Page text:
Today’s businesses collect more data from more sources than ever before. From weblogs to transactional data, the Internet of Things (IoT) and everything in between, I don’t think any company today would say they have a data problem.
But I do think many companies, whether they like to admit it or not, have a data value problem. That is, they struggle to gain real business value from all of the data (or any of the data) they’re collecting.
In the beginning, digital-native tech companies (like Google, Apple, Facebook, and Amazon — GAFA) created value from data essentially by applying advanced machine learning techniques to a few key problems (how to make ads relevant, recommendations effective, etc.). Their problems were technically fairly challenging, but the means to solve them was fairly simple: hire 50 PhDs and talented engineers, and you’re probably bound to succeed.
Traditional enterprises, on the contrary, have a murkier path to success because they have to transform and optimize existing products and services step-by-step, and their business problems are not only technically difficult, but also difficult to work with. As a consequence, these organizations need to adopt a more systemic approach, looking for productivity gains in the same way one looks for productivity gains in a factory:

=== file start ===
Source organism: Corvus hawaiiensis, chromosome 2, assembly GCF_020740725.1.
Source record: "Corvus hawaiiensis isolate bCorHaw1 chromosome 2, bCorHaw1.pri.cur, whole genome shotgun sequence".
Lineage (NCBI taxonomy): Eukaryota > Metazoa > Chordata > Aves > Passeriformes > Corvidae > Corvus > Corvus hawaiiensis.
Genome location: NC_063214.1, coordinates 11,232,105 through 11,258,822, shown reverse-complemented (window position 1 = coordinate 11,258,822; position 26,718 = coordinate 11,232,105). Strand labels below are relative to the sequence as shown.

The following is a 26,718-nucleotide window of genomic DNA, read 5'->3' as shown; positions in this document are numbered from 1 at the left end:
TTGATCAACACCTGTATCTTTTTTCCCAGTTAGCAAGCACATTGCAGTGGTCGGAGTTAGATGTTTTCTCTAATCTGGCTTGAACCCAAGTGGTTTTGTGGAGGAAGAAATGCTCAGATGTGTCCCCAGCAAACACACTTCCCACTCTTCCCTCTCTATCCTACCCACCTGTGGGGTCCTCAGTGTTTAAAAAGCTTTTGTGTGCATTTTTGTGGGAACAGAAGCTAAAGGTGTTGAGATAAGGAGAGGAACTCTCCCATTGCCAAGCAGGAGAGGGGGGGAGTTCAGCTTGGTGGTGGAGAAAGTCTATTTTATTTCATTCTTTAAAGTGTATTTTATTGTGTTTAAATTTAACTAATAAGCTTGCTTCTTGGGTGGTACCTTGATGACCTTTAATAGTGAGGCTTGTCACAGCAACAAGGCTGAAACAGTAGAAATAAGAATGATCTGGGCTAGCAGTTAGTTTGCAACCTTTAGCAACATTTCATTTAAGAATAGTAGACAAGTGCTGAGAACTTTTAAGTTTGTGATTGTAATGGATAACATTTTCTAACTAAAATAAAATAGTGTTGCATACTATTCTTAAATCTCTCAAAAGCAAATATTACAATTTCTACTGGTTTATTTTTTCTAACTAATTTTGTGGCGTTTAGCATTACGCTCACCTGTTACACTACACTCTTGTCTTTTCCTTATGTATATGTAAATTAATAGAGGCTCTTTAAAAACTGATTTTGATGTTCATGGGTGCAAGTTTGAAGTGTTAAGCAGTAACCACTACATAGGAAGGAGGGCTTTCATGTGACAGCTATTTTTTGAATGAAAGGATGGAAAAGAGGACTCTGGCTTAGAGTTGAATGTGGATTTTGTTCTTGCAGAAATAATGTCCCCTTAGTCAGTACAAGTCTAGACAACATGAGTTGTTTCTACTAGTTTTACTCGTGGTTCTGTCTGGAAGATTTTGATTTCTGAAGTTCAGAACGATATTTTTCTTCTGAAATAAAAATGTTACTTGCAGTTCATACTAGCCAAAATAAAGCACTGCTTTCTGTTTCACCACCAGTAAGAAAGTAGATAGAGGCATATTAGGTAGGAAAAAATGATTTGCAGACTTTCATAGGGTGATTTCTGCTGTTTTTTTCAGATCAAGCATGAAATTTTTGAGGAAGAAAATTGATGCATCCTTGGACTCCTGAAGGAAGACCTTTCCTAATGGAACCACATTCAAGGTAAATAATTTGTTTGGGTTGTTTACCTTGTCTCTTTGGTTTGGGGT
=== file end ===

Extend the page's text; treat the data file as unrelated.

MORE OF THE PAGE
- Set Up a Reuse Methodology. This means setting processes so that data and results can be effectively shared from one project to another. In a typical organization, 80 percent of data projects are started from scratch in an attempt to control what’s happening. That’s because reuse requires some documentation and discipline. But come on! You can do it.
- Multiple profiles working on data projects together. This means data scientists, of course, but also analysts and business people. Data science (and business-impacting insights) don’t happen in a vacuum. Just as those on the business side don’t know how to do hard-core data science, hard-core data scientists are usually not so in touch with the business. So collaboration is key.
- A way to deploy to production at scale. Again with the vacuum — data science can’t happen inside one. Data teams have to be able to regularly push things out into the world instead of working in a sandbox and not having any real impact. Being able to do this seamlessly and quickly is critical to scaling insights from data.
Without a doubt, the amount of data will only continue to rise. And those that scale their insights along with it will come out on top.
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Companies don’t have a data problem, they have a data value problem was originally published in Machine Learnings on Medium, where people are continuing the conversation by highlighting and responding to this story.